The film The Suffragette however gives some fascinating – and troubling – insights into the plight of women in particular. Merely a hundred years ago the husband (or father, uncle) – in both working and upper class families – was the absolute head of the household. Women had almost no rights. Clearly they had no right to vote – but additionally they had no right to a home; no rights to their own money, (this is demonstrated  in the film both by the MP’s wife not being able to sign the cheque to bail out the other women from prison, and also by Maud handing over her wages in their entirety to her husband!); and they even had no right to say ‘no’ to intercourse with their husband and physical abuse – ‘wife beating’ and worse –  was common in all echelons of society. Women even had no rights over husband in terms of access to their children, or making decisions on their behalf. It’s hard for us to understand just how dis-empowered all women were in 1912 – whatever their class – but as the film shows the plight of working class women was in many ways even worse.

The conditions for working men and women in the London of 1912 come into stark focus in the film. Conditions at work were abysmal for both men and women – but women worked 1/3 longer hours and in far worse conditions in the laundry in Bethnal Green for example, and were paid 1/2 of the men’s wage. This was in no way unusual. The sexual harassment of the women and girls by the laundry owner was also sadly typical of the times (and not unknown 100 years later!)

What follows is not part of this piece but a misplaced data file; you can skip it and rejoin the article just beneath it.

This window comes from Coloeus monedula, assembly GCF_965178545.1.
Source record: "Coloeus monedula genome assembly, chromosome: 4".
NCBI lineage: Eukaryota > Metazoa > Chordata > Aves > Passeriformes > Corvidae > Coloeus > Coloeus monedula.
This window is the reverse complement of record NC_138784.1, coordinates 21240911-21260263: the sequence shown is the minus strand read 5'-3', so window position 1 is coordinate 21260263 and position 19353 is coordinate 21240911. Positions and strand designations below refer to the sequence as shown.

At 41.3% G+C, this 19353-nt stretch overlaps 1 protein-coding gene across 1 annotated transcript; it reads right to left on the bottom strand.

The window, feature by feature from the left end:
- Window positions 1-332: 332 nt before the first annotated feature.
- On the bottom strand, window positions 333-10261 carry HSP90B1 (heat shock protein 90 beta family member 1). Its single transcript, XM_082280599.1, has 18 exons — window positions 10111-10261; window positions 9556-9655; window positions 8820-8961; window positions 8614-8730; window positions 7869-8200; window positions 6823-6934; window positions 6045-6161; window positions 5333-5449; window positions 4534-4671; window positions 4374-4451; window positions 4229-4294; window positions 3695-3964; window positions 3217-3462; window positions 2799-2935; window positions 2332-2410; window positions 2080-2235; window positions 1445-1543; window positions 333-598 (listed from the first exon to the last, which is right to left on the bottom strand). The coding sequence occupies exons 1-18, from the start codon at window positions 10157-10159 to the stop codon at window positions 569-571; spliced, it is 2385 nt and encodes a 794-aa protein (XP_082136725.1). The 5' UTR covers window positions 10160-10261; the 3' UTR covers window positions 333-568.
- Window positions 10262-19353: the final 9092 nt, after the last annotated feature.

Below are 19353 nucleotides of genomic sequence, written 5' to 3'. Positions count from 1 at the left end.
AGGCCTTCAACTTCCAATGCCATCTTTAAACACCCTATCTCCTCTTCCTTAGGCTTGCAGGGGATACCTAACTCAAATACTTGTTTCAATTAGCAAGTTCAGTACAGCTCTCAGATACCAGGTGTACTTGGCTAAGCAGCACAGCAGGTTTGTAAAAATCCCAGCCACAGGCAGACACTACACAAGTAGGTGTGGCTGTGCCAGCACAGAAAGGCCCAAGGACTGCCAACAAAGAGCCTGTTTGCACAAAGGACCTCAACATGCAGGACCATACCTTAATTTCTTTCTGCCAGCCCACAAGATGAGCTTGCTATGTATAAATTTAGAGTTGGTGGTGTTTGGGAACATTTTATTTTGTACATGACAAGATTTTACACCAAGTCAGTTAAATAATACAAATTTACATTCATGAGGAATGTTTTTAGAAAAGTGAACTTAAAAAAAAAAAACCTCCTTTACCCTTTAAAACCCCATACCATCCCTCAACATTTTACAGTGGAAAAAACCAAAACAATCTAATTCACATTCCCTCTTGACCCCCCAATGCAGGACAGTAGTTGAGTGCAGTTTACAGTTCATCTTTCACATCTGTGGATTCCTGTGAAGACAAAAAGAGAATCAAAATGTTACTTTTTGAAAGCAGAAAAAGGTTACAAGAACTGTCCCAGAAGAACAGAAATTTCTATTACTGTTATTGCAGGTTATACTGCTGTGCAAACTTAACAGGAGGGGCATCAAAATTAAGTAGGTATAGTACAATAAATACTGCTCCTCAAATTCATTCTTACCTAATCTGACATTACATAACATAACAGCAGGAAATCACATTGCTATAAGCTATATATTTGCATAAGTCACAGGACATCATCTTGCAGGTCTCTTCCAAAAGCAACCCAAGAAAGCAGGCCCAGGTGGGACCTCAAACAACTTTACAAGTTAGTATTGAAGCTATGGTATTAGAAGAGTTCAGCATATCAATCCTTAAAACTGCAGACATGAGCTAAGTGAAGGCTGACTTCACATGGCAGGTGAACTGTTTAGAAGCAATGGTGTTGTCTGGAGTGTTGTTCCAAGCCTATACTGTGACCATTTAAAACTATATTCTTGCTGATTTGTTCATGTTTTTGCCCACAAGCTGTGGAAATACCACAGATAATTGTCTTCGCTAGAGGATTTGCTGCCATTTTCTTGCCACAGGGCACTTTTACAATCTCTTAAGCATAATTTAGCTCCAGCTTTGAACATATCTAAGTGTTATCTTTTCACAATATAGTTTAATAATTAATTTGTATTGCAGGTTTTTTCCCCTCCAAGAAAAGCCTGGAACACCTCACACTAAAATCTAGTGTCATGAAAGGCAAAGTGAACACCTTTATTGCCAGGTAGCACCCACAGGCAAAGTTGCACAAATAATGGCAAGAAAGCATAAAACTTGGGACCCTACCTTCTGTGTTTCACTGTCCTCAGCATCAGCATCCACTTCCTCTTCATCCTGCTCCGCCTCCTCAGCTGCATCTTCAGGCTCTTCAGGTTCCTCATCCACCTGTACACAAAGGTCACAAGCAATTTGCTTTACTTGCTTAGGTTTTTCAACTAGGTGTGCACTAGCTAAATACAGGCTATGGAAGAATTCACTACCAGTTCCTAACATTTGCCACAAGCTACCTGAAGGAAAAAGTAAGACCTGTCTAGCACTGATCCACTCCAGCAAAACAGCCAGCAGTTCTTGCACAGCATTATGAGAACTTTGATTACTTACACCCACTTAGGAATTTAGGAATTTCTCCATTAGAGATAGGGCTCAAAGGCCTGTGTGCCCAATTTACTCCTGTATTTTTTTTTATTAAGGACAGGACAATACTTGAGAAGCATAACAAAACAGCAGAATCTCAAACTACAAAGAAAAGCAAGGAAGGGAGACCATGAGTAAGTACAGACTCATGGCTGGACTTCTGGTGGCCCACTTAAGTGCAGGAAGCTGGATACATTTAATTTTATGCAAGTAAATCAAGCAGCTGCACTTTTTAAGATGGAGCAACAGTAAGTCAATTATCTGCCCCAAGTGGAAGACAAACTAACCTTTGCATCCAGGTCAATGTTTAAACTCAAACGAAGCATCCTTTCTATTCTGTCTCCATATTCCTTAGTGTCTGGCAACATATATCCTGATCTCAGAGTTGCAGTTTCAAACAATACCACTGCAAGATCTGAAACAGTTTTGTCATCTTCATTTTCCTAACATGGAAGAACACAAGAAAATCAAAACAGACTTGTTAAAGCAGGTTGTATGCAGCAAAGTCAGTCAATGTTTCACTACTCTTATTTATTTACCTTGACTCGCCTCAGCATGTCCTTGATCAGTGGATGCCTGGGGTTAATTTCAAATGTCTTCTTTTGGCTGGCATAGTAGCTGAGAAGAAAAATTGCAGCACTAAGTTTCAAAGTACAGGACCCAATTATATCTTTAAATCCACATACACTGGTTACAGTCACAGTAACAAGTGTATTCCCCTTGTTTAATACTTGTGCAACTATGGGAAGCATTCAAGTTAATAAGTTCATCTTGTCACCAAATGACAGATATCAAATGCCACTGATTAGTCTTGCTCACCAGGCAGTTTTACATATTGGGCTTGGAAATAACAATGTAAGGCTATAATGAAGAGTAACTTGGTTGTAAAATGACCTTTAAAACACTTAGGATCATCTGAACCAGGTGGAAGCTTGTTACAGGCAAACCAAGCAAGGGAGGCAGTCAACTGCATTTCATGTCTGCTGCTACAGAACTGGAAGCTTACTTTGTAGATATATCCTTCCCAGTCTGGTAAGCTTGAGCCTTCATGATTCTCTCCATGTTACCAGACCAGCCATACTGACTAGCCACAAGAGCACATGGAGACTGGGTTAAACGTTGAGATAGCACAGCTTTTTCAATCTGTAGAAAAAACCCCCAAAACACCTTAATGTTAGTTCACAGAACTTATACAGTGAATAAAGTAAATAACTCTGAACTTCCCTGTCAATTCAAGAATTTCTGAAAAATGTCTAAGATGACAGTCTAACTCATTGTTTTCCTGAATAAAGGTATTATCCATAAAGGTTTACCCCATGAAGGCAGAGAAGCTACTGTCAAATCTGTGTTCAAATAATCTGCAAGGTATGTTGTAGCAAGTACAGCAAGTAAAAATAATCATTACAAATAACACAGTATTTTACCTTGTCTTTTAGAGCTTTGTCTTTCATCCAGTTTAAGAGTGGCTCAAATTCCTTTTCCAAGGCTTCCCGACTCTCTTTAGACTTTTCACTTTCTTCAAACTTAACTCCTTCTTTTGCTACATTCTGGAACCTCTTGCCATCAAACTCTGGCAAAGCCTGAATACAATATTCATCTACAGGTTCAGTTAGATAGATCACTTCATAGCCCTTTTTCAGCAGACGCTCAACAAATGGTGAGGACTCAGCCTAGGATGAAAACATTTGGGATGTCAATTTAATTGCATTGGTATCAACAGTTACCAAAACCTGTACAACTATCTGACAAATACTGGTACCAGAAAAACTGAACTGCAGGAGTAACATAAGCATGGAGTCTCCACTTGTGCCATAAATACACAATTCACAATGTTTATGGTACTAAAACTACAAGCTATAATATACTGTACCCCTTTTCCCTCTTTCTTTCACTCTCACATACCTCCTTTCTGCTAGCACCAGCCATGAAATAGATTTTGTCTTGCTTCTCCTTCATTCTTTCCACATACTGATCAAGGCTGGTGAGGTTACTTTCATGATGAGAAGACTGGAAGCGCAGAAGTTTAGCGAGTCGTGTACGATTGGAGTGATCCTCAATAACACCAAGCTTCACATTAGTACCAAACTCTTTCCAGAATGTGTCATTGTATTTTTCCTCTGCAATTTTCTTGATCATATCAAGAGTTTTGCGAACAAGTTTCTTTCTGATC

So then what was the Suffragettes’ aim.

Let’s hear from Maud Watts – the heroine of the film:

Dear Inspector Steed.

I thought about your offer, and I have to say no. You see, I am a suffragette after all. You told me no one listens to girls like me. Well I can’t have that anymore. All my life, I’ve been respectful, done what men told me. I know better now. I’m worth no more, no less than you. Mrs. Pankhurst said, “If it’s right for men to fight for their freedom, then it’s right for women to fight for theirs.” If the law says I can’t see my son, I will fight to change that law. We’re both foot soldiers, in our own way. Both fighting for our cause. I won’t betray mine. Will you betray yours? If you thought I would, you were wrong about me.